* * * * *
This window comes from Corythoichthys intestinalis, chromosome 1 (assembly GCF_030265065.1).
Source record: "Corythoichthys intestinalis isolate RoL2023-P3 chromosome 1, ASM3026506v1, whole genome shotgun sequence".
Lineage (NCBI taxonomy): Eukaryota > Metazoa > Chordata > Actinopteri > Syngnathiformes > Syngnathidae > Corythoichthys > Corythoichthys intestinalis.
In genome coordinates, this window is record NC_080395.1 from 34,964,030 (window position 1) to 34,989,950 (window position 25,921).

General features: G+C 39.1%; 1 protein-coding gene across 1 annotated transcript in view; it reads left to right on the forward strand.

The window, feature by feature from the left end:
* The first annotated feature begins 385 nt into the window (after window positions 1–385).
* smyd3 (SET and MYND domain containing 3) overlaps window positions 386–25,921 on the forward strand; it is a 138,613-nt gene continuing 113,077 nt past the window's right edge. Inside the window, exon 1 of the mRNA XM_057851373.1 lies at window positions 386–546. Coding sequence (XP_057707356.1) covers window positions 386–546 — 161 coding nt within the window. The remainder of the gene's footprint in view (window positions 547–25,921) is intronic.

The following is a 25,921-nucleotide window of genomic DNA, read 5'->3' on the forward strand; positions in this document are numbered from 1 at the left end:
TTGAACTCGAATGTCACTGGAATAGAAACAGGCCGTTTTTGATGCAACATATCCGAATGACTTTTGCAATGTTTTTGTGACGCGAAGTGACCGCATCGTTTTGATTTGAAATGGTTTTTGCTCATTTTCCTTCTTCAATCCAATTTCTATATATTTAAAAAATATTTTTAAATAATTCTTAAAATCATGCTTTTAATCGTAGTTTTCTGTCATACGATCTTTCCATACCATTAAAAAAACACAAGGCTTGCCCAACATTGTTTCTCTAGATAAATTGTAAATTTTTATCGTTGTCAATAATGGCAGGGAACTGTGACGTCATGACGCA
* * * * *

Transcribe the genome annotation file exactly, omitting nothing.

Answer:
This window comes from Corythoichthys intestinalis, chromosome 1 (assembly GCF_030265065.1).
Source record: "Corythoichthys intestinalis isolate RoL2023-P3 chromosome 1, ASM3026506v1, whole genome shotgun sequence".
Lineage (NCBI taxonomy): Eukaryota > Metazoa > Chordata > Actinopteri > Syngnathiformes > Syngnathidae > Corythoichthys > Corythoichthys intestinalis.
In genome coordinates, this window is record NC_080395.1 from 34,964,030 (window position 1) to 34,989,950 (window position 25,921).

General features: G+C 39.1%; 1 protein-coding gene across 1 annotated transcript in view; it reads left to right on the forward strand.

The window, feature by feature from the left end:
* The first annotated feature begins 385 nt into the window (after window positions 1–385).
* smyd3 (SET and MYND domain containing 3) overlaps window positions 386–25,921 on the forward strand; it is a 138,613-nt gene continuing 113,077 nt past the window's right edge. Inside the window, exon 1 of the mRNA XM_057851373.1 lies at window positions 386–546. Coding sequence (XP_057707356.1) covers window positions 386–546 — 161 coding nt within the window. The remainder of the gene's footprint in view (window positions 547–25,921) is intronic.

The following is a 25,921-nucleotide window of genomic DNA, read 5'->3' on the forward strand; positions in this document are numbered from 1 at the left end:
TTGAACTCGAATGTCACTGGAATAGAAACAGGCCGTTTTTGATGCAACATATCCGAATGACTTTTGCAATGTTTTTGTGACGCGAAGTGACCGCATCGTTTTGATTTGAAATGGTTTTTGCTCATTTTCCTTCTTCAATCCAATTTCTATATATTTAAAAAATATTTTTAAATAATTCTTAAAATCATGCTTTTAATCGTAGTTTTCTGTCATACGATCTTTCCATACCATTAAAAAAACACAAGGCTTGCCCAACATTGTTTCTCTAGATAAATTGTAAATTTTTATCGTTGTCAATAATGGCAGGGAACTGTGACGTCATGACGCA